Teaching a Sheep to Talk: The Spiritual Education of Romanticism, by Walter Reed
I offer this essay sheepishly, as a somewhat bleating departure from the categories of the political and the aesthetic currently guiding our discipline. Romanticists may be still smarting from the snide remark of T. E. Hulme that Romanticism is so much "spilt religion." But voices in the wilderness have been mildly reminding us all along that the education of Romanticism, its fundamental paedeia, is as much spiritual as it is political or aesthetic. The day and the hour are perhaps appropriate for me to add my voice to this still small chorus. Spirituality has always overflowed the institutional vessels of religion that purport to contain it. Romanticism, I would submit, is as much a mopping-up of this perennial spillage, as much a collecting of old wine in new wineskins, as it is a new curriculum for citizenship or art appreciation.
But in this talk I will be less concerned with how Romantic writers instructed their first readers than with how academic professors of Romantic writing today, especially in North America, reach their semi-captive audiences with the good news of this movement. An education in Romanticism, it has begun to seem to me, ought as well to be an education by Romanticism. We should be true to our subject, in other words, not simply subject it to our will to pedagogical power and scholarly mastery. We should be answerable—we are answerable, I will argue, whether we like it or not—to the educational vision of the late eighteenth- and early nineteenth-century writers whose works we try to make meaningful to students some two centuries later. I recognize that such an attitude, such wise passivity vis-à-vis the figures of the past, is unfashionable in our interventionist era. But it is surely not unRomantic.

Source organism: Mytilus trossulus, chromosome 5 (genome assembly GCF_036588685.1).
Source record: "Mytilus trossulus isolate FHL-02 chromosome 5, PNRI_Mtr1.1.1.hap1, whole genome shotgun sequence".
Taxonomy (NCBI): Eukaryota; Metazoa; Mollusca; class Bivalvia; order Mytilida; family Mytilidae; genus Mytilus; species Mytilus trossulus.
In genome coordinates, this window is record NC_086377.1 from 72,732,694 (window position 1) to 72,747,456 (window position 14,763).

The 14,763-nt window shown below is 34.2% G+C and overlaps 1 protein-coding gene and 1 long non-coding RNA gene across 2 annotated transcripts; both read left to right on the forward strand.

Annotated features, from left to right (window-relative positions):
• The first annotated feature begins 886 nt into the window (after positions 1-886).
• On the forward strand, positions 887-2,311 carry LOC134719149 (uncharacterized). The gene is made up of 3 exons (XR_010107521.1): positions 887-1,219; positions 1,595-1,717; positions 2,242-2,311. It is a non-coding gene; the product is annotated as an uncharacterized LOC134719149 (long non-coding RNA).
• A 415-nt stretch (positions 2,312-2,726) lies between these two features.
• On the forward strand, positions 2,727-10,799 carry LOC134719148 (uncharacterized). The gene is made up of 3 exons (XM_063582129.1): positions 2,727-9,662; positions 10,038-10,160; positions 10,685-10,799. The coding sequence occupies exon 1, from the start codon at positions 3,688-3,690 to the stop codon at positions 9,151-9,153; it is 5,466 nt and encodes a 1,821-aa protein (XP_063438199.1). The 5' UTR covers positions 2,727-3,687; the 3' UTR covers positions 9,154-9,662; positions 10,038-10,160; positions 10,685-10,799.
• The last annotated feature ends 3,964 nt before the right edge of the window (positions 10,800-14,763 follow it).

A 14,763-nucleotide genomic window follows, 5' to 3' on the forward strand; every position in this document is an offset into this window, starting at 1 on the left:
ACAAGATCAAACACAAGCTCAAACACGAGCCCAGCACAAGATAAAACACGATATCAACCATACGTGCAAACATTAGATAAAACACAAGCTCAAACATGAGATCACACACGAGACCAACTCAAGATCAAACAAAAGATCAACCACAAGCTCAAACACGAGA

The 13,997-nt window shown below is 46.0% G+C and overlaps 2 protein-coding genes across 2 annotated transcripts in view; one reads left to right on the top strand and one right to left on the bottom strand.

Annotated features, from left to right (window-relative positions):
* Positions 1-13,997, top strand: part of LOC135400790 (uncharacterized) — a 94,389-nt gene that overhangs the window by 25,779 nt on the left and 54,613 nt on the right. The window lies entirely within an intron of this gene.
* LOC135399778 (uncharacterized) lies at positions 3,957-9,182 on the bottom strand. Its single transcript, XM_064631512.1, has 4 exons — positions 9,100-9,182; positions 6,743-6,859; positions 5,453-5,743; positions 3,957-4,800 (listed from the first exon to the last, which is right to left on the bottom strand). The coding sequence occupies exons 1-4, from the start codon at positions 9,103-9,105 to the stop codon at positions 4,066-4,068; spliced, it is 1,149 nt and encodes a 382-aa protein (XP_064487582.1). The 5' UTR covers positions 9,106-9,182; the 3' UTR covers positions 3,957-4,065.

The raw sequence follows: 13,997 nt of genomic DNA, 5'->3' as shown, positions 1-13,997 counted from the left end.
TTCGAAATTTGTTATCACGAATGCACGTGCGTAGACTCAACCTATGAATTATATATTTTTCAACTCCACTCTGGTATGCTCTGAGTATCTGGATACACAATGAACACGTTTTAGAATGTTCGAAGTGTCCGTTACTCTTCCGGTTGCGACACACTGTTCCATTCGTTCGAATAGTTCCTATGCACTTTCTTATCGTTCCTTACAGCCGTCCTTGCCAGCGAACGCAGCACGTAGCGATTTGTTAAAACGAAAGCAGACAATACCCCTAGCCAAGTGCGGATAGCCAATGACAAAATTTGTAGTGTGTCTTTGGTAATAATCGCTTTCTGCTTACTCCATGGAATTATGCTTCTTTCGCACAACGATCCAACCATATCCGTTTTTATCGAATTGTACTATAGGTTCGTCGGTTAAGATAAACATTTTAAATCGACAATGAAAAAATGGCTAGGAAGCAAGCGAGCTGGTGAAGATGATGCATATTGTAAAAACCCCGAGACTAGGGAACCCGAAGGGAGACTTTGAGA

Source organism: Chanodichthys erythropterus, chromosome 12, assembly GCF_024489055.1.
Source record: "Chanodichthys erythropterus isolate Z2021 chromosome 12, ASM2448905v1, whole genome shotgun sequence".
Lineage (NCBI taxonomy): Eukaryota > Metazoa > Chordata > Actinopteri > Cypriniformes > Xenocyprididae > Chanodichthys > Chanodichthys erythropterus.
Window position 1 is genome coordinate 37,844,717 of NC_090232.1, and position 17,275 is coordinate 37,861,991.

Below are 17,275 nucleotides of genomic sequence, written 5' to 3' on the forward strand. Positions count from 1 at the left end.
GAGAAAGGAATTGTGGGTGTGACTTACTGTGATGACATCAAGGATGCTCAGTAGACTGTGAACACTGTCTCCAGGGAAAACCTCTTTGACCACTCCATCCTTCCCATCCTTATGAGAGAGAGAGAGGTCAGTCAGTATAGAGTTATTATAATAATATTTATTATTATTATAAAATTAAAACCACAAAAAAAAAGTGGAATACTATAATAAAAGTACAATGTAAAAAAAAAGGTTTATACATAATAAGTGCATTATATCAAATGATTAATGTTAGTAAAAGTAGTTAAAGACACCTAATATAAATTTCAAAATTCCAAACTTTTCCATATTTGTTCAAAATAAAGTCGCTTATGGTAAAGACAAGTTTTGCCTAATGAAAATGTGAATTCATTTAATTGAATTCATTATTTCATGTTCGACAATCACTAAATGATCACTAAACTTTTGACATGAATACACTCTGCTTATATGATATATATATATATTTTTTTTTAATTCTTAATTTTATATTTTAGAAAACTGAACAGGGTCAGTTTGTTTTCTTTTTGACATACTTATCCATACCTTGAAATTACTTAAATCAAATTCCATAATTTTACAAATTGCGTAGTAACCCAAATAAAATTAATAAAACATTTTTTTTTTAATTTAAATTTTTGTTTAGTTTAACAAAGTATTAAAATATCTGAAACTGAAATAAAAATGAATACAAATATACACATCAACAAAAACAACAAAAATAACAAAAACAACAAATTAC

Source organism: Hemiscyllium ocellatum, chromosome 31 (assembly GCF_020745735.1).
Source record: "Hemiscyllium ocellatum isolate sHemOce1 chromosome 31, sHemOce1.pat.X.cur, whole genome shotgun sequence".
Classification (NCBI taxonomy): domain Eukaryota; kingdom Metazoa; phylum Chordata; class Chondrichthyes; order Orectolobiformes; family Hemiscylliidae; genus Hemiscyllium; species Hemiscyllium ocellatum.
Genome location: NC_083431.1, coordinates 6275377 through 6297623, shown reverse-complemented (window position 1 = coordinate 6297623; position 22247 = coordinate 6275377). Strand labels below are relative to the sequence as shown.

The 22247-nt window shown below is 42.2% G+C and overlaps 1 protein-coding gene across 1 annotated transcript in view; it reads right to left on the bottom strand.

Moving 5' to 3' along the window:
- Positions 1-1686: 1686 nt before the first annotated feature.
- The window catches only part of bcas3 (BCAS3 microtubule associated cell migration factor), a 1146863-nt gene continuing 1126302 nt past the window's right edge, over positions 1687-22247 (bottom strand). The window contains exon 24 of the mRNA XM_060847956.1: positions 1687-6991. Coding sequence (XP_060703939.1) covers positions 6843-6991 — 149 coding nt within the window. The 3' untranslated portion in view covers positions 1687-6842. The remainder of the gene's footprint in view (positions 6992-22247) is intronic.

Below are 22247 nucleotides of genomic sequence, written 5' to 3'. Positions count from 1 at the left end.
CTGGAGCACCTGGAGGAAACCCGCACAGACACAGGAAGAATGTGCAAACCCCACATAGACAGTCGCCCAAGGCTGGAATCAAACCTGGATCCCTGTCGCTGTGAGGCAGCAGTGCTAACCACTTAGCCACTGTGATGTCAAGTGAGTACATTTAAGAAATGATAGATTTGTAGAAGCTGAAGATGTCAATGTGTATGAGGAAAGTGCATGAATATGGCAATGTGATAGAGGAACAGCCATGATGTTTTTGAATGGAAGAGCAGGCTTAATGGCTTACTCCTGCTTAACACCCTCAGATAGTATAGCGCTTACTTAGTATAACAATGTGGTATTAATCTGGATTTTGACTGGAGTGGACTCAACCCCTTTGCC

I begin with a scene of instruction from Blake, with the visual image and verbal text of "The Lamb." We are invited to witness here a pastoral version of the late eighteenth-century institution of the Sunday school, in which the illiterate children of the new urban poor were being taught their letters and scriptures. As E. P. Thompson has pointed out, the newly literate working-class-in-the-making often used this literacy to read Jacobin pamphlets rather than the Bible. But Blake's speaker, figured as a child preaching to some sheep in the familiar illumination of Songs of Innocence, takes a Methodist approach, carrying the Christian doctrine he has acquired into the countryside. His young flock is ironically literal.
Now one could argue that, in the pastoral imaginary of the state of innocence, every creature is presumed to have a voice and a language to express its understanding. But the nature of the instruction in this particular song seems peculiarly one-sided. The rhetorical questions in the first stanza (lacking any question marks in Blake's illuminated printing) are immediately succeeded by the didactic answers of the second stanza. A teacher half-heartedly committed to the Socratic method is apt to wince at the pseudo-interrogative character of the conversation.